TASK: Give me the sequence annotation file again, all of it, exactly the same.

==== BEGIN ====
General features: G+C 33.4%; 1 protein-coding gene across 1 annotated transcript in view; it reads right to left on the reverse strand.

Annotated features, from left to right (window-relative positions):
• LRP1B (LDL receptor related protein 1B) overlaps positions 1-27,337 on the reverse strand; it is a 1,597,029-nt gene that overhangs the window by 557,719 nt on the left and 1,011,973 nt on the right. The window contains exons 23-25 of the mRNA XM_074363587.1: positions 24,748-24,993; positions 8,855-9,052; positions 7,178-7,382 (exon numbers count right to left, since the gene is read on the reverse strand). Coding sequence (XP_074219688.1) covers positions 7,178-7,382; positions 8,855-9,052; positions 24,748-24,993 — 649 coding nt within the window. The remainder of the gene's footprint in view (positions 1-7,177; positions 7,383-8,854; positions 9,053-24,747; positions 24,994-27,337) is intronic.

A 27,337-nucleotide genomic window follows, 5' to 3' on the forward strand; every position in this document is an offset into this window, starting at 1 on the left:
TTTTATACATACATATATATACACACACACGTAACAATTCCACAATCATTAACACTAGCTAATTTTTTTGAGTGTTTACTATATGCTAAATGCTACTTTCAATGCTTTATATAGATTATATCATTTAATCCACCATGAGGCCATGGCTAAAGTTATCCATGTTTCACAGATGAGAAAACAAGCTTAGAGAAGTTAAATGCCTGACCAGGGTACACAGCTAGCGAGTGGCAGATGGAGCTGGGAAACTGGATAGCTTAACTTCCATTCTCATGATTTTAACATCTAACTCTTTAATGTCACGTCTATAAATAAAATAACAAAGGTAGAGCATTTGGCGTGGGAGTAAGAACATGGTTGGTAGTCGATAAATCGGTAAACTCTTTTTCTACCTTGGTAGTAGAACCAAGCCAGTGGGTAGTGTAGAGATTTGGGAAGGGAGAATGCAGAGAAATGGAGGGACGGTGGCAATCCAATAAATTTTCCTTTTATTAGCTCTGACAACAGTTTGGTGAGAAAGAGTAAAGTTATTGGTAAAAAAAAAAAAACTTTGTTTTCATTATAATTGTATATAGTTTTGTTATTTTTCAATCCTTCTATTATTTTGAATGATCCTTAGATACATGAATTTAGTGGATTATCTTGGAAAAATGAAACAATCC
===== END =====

General features: G+C 33.4%; 1 protein-coding gene across 1 annotated transcript in view; it reads right to left on the reverse strand.

Annotated features, from left to right (window-relative positions):
• LRP1B (LDL receptor related protein 1B) overlaps positions 1-27,337 on the reverse strand; it is a 1,597,029-nt gene that overhangs the window by 557,719 nt on the left and 1,011,973 nt on the right. The window contains exons 23-25 of the mRNA XM_074363587.1: positions 24,748-24,993; positions 8,855-9,052; positions 7,178-7,382 (exon numbers count right to left, since the gene is read on the reverse strand). Coding sequence (XP_074219688.1) covers positions 7,178-7,382; positions 8,855-9,052; positions 24,748-24,993 — 649 coding nt within the window. The remainder of the gene's footprint in view (positions 1-7,177; positions 7,383-8,854; positions 9,053-24,747; positions 24,994-27,337) is intronic.

A 27,337-nucleotide genomic window follows, 5' to 3' on the forward strand; every position in this document is an offset into this window, starting at 1 on the left:
TTTTATACATACATATATATACACACACACGTAACAATTCCACAATCATTAACACTAGCTAATTTTTTTGAGTGTTTACTATATGCTAAATGCTACTTTCAATGCTTTATATAGATTATATCATTTAATCCACCATGAGGCCATGGCTAAAGTTATCCATGTTTCACAGATGAGAAAACAAGCTTAGAGAAGTTAAATGCCTGACCAGGGTACACAGCTAGCGAGTGGCAGATGGAGCTGGGAAACTGGATAGCTTAACTTCCATTCTCATGATTTTAACATCTAACTCTTTAATGTCACGTCTATAAATAAAATAACAAAGGTAGAGCATTTGGCGTGGGAGTAAGAACATGGTTGGTAGTCGATAAATCGGTAAACTCTTTTTCTACCTTGGTAGTAGAACCAAGCCAGTGGGTAGTGTAGAGATTTGGGAAGGGAGAATGCAGAGAAATGGAGGGACGGTGGCAATCCAATAAATTTTCCTTTTATTAGCTCTGACAACAGTTTGGTGAGAAAGAGTAAAGTTATTGGTAAAAAAAAAAAAACTTTGTTTTCATTATAATTGTATATAGTTTTGTTATTTTTCAATCCTTCTATTATTTTGAATGATCCTTAGATACATGAATTTAGTGGATTATCTTGGAAAAATGAAACAATCC